Airedale Terrier Puppies
Hardworking Airedale Terriers with Plenty of Drive and Energy
Like many other terrier breeds, the Airedale Terrier is believed to have descended from the now-extinct Black and Tan terrier. The breed first appeared in England during the mid-1800s and was used primarily as a hunting dog. Today, the Airedale is a very versatile dog that's full of spunk and agility.
Airedale Terrier At a Glance
Airedale Terrier At a Glance
- Size: 22"-24", 40-65 lbs.
- Lifespan: 10-12 years
- Energy Level: high
- Coat: Short and wiry
- Shedding: light
- Hypoallergenic: Yes
- Dog Group: Terrier
- Common Nicknames: King of Terriers, Waterside Terrier, Bingley Terrier
Airedale Terrier Breed Guide
Learn More About Airedale Terriers
The Airedale Terrier is a hardworking dog with a lot of drive and energy. Like many terriers, the Airedale can be prone to chasing, digging, and chewing, which is something to keep in mind if you are considering the breed. Due to its independent nature, Airedale Terriers can be somewhat stubborn when it comes to training, so they require a firm, yet gentle hand. However, these are smart dogs who will learn commands quickly. The Airedale typically gets along well with kids, but they can potentially be too energetic for small children. Loyal and protective, the Airedale Terrier thrives on guarding its family and makes a reliable watchdog.
Airedale Terriers are a sturdy and healthy breed, but should have regular thyroid and hip exams to look for common issues. Other issues they can be prone to are hip dysplasia, gastric torsion, and hypothyroidism.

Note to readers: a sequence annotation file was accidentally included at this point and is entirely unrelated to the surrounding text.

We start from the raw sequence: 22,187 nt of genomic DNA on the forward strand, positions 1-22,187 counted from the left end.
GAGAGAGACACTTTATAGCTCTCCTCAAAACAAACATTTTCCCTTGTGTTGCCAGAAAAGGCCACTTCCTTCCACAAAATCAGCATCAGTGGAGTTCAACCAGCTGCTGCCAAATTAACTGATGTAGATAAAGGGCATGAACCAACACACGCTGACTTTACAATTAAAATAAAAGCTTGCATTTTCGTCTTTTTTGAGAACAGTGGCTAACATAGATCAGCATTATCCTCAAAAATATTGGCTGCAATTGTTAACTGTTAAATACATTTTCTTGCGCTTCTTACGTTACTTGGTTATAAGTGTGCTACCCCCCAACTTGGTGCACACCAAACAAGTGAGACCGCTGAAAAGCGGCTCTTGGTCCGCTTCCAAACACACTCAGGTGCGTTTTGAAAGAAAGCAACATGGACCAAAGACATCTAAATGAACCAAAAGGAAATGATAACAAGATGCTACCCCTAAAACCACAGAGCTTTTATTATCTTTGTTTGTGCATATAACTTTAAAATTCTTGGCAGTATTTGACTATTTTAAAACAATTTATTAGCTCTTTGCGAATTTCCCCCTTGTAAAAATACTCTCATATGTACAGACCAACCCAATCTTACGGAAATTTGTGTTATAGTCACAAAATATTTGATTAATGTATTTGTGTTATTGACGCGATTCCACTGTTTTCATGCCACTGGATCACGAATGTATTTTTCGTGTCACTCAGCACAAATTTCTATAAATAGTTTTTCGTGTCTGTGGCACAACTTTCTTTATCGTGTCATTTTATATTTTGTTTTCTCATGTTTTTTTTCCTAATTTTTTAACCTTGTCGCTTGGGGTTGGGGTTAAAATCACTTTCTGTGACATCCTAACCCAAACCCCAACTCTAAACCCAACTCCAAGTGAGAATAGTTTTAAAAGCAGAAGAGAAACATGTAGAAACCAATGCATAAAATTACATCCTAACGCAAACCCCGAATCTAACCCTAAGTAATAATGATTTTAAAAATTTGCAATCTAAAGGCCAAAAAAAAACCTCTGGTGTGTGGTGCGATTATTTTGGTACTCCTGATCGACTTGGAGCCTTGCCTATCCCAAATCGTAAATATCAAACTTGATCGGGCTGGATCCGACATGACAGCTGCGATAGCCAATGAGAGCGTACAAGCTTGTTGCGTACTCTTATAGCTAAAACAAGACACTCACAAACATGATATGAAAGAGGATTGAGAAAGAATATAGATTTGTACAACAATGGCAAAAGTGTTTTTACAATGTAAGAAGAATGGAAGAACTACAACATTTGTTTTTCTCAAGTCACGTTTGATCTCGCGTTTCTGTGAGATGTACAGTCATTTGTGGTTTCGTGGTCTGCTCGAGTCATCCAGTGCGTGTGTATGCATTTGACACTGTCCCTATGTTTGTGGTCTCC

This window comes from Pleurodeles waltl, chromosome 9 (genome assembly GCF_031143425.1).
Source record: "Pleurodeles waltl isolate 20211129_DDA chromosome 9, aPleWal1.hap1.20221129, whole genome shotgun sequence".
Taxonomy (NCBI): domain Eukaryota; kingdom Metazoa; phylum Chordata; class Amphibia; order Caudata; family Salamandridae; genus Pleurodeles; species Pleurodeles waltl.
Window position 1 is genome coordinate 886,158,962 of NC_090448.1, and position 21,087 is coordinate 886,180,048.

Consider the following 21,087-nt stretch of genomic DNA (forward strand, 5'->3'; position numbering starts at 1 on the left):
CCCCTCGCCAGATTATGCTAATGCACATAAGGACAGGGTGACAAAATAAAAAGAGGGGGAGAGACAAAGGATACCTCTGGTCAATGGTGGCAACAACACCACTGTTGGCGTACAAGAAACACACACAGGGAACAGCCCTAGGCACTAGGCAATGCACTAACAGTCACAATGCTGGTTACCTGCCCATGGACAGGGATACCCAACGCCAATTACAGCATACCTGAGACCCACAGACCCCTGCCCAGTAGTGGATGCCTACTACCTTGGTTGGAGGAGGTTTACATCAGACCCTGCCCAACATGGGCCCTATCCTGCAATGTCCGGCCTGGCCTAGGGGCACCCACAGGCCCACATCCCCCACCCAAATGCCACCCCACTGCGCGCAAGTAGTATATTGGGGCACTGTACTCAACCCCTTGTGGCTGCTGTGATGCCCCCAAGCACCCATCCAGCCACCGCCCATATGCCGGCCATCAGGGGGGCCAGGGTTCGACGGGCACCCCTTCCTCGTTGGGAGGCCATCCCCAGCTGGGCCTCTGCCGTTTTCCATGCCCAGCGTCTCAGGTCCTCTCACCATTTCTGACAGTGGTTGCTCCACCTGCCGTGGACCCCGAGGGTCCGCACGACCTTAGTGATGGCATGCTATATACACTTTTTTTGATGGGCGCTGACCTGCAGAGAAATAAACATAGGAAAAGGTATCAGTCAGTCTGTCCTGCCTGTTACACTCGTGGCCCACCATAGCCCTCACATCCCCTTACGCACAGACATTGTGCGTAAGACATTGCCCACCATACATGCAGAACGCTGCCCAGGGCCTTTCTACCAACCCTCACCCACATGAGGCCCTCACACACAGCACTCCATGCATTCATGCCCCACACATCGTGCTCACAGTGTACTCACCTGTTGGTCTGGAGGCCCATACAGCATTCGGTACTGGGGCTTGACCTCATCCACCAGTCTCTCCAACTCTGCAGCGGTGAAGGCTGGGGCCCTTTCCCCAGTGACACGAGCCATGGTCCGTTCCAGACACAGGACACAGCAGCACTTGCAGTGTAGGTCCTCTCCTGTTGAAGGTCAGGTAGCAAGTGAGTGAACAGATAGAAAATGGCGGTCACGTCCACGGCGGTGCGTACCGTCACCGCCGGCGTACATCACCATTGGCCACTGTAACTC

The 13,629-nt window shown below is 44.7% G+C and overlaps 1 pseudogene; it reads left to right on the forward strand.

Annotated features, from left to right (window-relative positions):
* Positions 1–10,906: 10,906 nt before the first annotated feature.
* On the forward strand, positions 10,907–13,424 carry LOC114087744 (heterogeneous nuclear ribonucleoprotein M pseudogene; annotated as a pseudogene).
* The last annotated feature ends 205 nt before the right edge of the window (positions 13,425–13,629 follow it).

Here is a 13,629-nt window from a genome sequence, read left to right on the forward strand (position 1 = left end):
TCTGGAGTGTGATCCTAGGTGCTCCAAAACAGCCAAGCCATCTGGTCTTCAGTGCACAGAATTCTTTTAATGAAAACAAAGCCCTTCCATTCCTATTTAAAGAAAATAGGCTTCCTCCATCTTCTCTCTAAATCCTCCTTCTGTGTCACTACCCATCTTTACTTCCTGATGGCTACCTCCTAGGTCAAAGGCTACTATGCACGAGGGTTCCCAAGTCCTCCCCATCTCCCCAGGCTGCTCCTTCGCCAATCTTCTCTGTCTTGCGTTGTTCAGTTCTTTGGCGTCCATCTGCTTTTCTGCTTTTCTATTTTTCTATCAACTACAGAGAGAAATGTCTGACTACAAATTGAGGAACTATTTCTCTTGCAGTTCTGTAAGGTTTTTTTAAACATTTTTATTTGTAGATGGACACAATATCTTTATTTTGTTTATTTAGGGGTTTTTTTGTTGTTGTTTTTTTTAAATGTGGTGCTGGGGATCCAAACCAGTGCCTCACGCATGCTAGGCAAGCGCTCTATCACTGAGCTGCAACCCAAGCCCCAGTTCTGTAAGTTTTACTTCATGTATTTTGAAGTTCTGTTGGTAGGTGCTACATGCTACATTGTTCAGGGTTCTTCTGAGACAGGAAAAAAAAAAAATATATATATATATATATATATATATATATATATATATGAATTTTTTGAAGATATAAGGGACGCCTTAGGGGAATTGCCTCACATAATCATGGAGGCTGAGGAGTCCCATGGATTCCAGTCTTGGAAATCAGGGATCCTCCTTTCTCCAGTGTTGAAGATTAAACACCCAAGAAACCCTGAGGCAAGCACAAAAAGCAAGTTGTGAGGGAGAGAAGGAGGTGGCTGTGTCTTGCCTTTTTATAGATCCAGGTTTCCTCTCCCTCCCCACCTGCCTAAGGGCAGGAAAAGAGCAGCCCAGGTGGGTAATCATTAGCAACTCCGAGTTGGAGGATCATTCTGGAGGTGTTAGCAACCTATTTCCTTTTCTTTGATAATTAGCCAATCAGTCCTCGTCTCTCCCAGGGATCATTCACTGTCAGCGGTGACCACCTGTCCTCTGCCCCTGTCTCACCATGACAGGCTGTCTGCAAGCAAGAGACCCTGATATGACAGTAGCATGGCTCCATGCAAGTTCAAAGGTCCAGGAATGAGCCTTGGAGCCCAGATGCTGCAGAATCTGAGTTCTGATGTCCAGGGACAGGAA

Airedale Terriers were bred to be active dogs, so they require a decent amount of exercise daily. Most of them love to play fetch and, once they are old enough, swim.
The Airedale Terrier's wiry coat requires light maintenance to keep its look. Weekly brushing keeps the coat looking healthy and removes the dead hair before it falls off onto your floor or couch. If you find any mats while you are brushing you should break them up with your fingers and tease them apart with a comb.
Their coat doesn't shed very much. You may find errant hairs around your home, especially during the changing of the seasons, but you won't find yourself cleaning up big piles of hair.
The Airedale Terrier is the largest breed in the Terrier dog group. These dogs have a dense, wiry coat that's tan in color, with black markings. They have long, muscular legs and a long head.
Along with many other terrier breeds, the Airedale Terrier is believed to have descended from the now-extinct Black and Tan Terrier. It is likely that the Airedale developed sometime during the mid-1800s in England. During this time, the breed was used to hunt ducks, rats, and other small vermin. The first Airedale Terrier appeared in the United States during the late 1800s, and the American Kennel Club (AKC) recognized the breed in 1888. Over the years, the Airedale branched out from its hunting roots and became a more versatile dog who can do just about anything, from competing in agility competitions to assisting police officers as a K-9 cop.